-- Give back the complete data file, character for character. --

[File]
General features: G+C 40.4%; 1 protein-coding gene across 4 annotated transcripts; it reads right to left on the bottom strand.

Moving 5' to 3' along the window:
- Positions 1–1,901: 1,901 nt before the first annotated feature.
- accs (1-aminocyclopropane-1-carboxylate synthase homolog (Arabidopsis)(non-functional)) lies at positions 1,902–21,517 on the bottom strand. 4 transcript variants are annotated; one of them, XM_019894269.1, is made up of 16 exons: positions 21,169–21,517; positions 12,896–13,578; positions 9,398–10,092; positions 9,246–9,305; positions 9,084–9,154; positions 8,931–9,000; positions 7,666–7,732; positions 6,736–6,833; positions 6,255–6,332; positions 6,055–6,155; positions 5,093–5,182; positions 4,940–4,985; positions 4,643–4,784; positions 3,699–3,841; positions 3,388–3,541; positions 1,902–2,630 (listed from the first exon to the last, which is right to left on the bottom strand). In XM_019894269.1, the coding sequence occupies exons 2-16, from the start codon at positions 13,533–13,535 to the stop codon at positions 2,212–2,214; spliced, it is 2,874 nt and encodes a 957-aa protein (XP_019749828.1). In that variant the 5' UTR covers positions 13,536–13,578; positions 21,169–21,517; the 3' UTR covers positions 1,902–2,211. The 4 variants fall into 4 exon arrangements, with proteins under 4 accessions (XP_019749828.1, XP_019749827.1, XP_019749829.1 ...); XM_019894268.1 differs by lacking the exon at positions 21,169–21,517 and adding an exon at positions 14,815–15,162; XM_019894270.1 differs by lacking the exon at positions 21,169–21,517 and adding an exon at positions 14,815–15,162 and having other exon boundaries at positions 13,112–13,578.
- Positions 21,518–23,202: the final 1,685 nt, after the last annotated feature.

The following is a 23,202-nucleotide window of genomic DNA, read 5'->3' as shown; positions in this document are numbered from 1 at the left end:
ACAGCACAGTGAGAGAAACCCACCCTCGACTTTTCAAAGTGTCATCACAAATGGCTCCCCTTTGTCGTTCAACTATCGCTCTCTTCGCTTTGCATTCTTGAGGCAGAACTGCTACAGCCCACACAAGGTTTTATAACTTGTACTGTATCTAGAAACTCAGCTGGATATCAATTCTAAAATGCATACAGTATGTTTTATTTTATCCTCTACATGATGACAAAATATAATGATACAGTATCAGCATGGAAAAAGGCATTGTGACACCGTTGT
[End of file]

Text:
General features: G+C 40.4%; 1 protein-coding gene across 4 annotated transcripts; it reads right to left on the bottom strand.

Moving 5' to 3' along the window:
- Positions 1–1,901: 1,901 nt before the first annotated feature.
- accs (1-aminocyclopropane-1-carboxylate synthase homolog (Arabidopsis)(non-functional)) lies at positions 1,902–21,517 on the bottom strand. 4 transcript variants are annotated; one of them, XM_019894269.1, is made up of 16 exons: positions 21,169–21,517; positions 12,896–13,578; positions 9,398–10,092; positions 9,246–9,305; positions 9,084–9,154; positions 8,931–9,000; positions 7,666–7,732; positions 6,736–6,833; positions 6,255–6,332; positions 6,055–6,155; positions 5,093–5,182; positions 4,940–4,985; positions 4,643–4,784; positions 3,699–3,841; positions 3,388–3,541; positions 1,902–2,630 (listed from the first exon to the last, which is right to left on the bottom strand). In XM_019894269.1, the coding sequence occupies exons 2-16, from the start codon at positions 13,533–13,535 to the stop codon at positions 2,212–2,214; spliced, it is 2,874 nt and encodes a 957-aa protein (XP_019749828.1). In that variant the 5' UTR covers positions 13,536–13,578; positions 21,169–21,517; the 3' UTR covers positions 1,902–2,211. The 4 variants fall into 4 exon arrangements, with proteins under 4 accessions (XP_019749828.1, XP_019749827.1, XP_019749829.1 ...); XM_019894268.1 differs by lacking the exon at positions 21,169–21,517 and adding an exon at positions 14,815–15,162; XM_019894270.1 differs by lacking the exon at positions 21,169–21,517 and adding an exon at positions 14,815–15,162 and having other exon boundaries at positions 13,112–13,578.
- Positions 21,518–23,202: the final 1,685 nt, after the last annotated feature.

The following is a 23,202-nucleotide window of genomic DNA, read 5'->3' as shown; positions in this document are numbered from 1 at the left end:
ACAGCACAGTGAGAGAAACCCACCCTCGACTTTTCAAAGTGTCATCACAAATGGCTCCCCTTTGTCGTTCAACTATCGCTCTCTTCGCTTTGCATTCTTGAGGCAGAACTGCTACAGCCCACACAAGGTTTTATAACTTGTACTGTATCTAGAAACTCAGCTGGATATCAATTCTAAAATGCATACAGTATGTTTTATTTTATCCTCTACATGATGACAAAATATAATGATACAGTATCAGCATGGAAAAAGGCATTGTGACACCGTTGT